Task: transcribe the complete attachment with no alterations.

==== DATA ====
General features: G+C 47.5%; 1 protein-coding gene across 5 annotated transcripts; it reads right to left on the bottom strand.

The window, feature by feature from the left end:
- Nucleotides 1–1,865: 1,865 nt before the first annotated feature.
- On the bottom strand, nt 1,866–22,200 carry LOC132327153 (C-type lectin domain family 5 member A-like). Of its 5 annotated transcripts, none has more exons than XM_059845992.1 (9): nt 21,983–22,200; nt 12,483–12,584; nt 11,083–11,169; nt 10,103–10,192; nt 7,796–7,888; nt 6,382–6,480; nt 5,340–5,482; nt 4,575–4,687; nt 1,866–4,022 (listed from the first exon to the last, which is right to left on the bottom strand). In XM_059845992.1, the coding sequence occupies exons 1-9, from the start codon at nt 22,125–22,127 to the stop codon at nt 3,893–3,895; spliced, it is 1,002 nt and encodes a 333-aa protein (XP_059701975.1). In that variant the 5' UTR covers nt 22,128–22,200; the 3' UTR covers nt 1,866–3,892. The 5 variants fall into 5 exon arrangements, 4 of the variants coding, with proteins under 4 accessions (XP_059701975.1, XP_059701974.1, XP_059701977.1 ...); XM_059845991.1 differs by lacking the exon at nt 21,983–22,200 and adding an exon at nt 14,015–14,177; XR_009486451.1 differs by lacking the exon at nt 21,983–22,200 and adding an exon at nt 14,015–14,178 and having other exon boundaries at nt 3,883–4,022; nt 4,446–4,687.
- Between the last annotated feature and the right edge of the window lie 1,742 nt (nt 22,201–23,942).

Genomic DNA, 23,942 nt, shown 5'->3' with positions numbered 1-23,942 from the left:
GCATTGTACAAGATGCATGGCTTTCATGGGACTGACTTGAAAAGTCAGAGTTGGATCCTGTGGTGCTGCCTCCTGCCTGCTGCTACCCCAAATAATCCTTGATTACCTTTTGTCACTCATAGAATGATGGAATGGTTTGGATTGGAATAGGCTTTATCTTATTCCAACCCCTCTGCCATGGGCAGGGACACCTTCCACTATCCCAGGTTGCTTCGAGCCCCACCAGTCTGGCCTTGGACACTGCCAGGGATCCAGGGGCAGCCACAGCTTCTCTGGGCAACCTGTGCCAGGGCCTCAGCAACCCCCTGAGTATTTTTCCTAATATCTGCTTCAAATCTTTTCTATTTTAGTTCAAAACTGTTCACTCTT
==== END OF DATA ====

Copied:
General features: G+C 47.5%; 1 protein-coding gene across 5 annotated transcripts; it reads right to left on the bottom strand.

The window, feature by feature from the left end:
- Nucleotides 1–1,865: 1,865 nt before the first annotated feature.
- On the bottom strand, nt 1,866–22,200 carry LOC132327153 (C-type lectin domain family 5 member A-like). Of its 5 annotated transcripts, none has more exons than XM_059845992.1 (9): nt 21,983–22,200; nt 12,483–12,584; nt 11,083–11,169; nt 10,103–10,192; nt 7,796–7,888; nt 6,382–6,480; nt 5,340–5,482; nt 4,575–4,687; nt 1,866–4,022 (listed from the first exon to the last, which is right to left on the bottom strand). In XM_059845992.1, the coding sequence occupies exons 1-9, from the start codon at nt 22,125–22,127 to the stop codon at nt 3,893–3,895; spliced, it is 1,002 nt and encodes a 333-aa protein (XP_059701975.1). In that variant the 5' UTR covers nt 22,128–22,200; the 3' UTR covers nt 1,866–3,892. The 5 variants fall into 5 exon arrangements, 4 of the variants coding, with proteins under 4 accessions (XP_059701975.1, XP_059701974.1, XP_059701977.1 ...); XM_059845991.1 differs by lacking the exon at nt 21,983–22,200 and adding an exon at nt 14,015–14,177; XR_009486451.1 differs by lacking the exon at nt 21,983–22,200 and adding an exon at nt 14,015–14,178 and having other exon boundaries at nt 3,883–4,022; nt 4,446–4,687.
- Between the last annotated feature and the right edge of the window lie 1,742 nt (nt 22,201–23,942).

Genomic DNA, 23,942 nt, shown 5'->3' with positions numbered 1-23,942 from the left:
GCATTGTACAAGATGCATGGCTTTCATGGGACTGACTTGAAAAGTCAGAGTTGGATCCTGTGGTGCTGCCTCCTGCCTGCTGCTACCCCAAATAATCCTTGATTACCTTTTGTCACTCATAGAATGATGGAATGGTTTGGATTGGAATAGGCTTTATCTTATTCCAACCCCTCTGCCATGGGCAGGGACACCTTCCACTATCCCAGGTTGCTTCGAGCCCCACCAGTCTGGCCTTGGACACTGCCAGGGATCCAGGGGCAGCCACAGCTTCTCTGGGCAACCTGTGCCAGGGCCTCAGCAACCCCCTGAGTATTTTTCCTAATATCTGCTTCAAATCTTTTCTATTTTAGTTCAAAACTGTTCACTCTT